A group of teachers and community members rallied Saturday at Mill Creek Park, advocating for Missouri to implement a statewide school reopening plan based on a decline in coronavirus cases.

They waved signs that read “Ms. Frizzle would be so disappointed,” “Science not politics,” and “Online until decline.”

A new report by a nonprofit group of retired admirals and generals shows that lack of access to quality and affordable child care in Missouri is limiting military service and could ultimately affect national security. 

Mission: Readiness is a bipartisan organization whose goal is keeping kids in school, fit and out of trouble. Its report shows that 71% of Missourians age 17 to 24 are ineligible to serve in the military due to educational shortcomings, criminal history, drug use or obesity, according to Department of Defense data.

“The best way to address these disqualifiers is to start early,” said retired Brig. Gen. Daryl McCall. “There is scientific consensus that brain development from birth to age 5 sets the foundation for a child’s future success.” 

Missouri school districts that blend in-person and remote learning because of the pandemic won’t face funding penalties related to attendance.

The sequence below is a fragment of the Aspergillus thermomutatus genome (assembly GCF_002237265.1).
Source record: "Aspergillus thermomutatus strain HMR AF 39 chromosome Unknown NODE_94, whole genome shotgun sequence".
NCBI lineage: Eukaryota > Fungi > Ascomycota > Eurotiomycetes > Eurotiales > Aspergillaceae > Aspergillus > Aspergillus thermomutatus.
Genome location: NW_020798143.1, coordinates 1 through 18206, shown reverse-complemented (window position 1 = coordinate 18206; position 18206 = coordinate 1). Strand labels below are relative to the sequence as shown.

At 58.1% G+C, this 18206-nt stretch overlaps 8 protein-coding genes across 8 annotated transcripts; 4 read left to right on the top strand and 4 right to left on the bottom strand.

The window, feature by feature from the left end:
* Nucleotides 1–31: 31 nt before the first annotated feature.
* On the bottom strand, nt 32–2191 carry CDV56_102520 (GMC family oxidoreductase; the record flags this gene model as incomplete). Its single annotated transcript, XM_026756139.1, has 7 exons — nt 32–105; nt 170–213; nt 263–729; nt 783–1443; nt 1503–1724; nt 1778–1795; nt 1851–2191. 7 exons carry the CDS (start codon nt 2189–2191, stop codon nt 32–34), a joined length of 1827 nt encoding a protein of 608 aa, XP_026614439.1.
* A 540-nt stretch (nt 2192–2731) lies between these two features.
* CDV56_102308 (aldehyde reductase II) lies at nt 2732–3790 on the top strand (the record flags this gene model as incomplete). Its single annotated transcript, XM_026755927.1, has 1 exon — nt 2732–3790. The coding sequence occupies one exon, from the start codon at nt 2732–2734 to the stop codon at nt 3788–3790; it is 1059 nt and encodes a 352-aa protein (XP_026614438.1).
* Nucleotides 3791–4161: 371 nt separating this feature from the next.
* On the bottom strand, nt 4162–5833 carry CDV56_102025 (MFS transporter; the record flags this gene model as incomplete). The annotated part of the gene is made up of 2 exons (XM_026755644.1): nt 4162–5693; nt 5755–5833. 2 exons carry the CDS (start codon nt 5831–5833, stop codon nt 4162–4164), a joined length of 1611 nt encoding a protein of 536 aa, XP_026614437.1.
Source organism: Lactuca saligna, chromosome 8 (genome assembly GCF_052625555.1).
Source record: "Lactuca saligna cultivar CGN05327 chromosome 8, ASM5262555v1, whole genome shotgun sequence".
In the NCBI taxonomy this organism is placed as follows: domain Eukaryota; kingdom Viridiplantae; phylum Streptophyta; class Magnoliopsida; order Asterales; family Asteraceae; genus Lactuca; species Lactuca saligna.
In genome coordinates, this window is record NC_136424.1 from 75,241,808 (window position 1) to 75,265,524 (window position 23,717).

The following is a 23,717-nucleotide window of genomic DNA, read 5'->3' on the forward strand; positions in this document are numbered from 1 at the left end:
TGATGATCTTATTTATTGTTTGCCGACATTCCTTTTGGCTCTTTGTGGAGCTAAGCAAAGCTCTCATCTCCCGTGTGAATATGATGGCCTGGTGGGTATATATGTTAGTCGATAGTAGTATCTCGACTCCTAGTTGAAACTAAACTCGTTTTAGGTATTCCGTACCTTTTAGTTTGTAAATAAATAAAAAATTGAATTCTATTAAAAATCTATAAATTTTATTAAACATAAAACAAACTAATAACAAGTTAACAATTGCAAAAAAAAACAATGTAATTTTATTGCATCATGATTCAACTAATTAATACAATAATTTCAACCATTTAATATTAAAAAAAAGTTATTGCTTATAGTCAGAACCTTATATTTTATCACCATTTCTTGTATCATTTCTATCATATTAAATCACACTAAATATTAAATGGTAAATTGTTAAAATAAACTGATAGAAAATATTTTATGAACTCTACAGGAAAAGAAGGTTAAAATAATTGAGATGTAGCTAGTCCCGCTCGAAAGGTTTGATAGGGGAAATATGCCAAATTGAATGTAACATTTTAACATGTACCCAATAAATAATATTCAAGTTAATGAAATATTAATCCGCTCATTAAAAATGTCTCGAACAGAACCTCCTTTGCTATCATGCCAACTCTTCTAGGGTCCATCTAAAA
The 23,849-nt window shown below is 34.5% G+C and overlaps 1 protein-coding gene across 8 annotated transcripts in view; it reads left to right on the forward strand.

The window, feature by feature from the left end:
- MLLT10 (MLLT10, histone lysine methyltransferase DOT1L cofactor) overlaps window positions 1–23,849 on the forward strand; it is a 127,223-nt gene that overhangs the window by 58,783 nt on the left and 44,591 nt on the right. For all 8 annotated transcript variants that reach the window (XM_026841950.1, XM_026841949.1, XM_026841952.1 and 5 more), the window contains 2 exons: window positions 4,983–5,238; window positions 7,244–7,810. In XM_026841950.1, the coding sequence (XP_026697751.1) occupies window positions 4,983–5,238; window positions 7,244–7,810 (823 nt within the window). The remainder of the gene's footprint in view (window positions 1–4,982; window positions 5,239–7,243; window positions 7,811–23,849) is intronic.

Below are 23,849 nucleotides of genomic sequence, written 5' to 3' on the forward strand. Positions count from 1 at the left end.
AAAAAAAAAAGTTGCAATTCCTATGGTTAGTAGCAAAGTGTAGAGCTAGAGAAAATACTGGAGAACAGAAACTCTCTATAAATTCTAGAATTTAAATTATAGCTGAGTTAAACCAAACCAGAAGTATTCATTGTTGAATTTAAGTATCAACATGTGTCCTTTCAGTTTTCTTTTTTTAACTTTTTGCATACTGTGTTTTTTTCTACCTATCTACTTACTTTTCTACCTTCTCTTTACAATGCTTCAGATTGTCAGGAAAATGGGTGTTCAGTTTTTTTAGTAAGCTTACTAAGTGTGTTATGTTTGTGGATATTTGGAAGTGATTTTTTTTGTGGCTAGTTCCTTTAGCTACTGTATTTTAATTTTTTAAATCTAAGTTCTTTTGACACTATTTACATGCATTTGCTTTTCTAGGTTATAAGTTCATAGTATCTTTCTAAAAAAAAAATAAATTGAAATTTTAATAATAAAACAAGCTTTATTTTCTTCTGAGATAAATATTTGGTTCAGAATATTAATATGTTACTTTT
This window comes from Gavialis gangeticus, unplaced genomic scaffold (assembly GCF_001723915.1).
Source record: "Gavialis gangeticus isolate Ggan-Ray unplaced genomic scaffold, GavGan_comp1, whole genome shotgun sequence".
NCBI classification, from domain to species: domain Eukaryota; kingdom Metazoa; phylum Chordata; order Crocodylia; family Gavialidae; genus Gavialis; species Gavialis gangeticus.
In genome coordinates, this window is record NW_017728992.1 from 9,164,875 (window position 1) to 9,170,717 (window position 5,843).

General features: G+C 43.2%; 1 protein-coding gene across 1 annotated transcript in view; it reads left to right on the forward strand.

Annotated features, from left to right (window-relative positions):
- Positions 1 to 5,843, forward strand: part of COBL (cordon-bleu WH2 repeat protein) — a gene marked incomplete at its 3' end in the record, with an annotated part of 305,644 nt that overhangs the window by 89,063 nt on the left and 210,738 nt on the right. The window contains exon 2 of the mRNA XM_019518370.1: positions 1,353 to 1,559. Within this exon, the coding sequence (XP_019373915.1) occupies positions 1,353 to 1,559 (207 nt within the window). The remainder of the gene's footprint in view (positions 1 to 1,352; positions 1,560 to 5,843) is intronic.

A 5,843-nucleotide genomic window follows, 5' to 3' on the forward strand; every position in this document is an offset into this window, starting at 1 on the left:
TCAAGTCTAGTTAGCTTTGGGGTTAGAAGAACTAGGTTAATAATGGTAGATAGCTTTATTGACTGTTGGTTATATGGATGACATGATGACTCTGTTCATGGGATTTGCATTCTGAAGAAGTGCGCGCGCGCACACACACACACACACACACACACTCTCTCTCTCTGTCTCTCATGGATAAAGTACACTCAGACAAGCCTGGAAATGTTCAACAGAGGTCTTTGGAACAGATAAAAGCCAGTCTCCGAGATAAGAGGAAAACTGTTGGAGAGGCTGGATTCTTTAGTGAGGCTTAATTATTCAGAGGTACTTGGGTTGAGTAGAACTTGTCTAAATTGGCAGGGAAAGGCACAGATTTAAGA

The State Board of Education passed two emergency rules Tuesday establishing how schools that opt for hybrid instruction models will be paid during the 2020-21 school year. The emergency rules pave the way for districts to release their plans for reopening schools.

Even fewer Missouri students have reliable internet connectivity than previously thought, according to a new report from the nonprofit Common Sense Media.

The group, which makes entertainment and technology recommendations for families, estimates that 36% of Missouri students don’t have adequate internet access for virtual learning.

An earlier Missouri Department of Elementary and Secondary Education survey put that figure at 23%. Both studies found that cost was the biggest barrier to access.

Pediatric infectious disease experts at Children’s Mercy Hospital say schools in Kansas and Missouri need to reopen this fall because not being in school is riskier for most kids than the coronavirus.

Too many students don’t have access to the devices, bandwidth or supervision they need to participate fully in remote learning, Dr. Jennifer Schuster said during a recent webinar for educators.

“Remote learning is not a viable, permanent option for going back to school in the fall,” she said.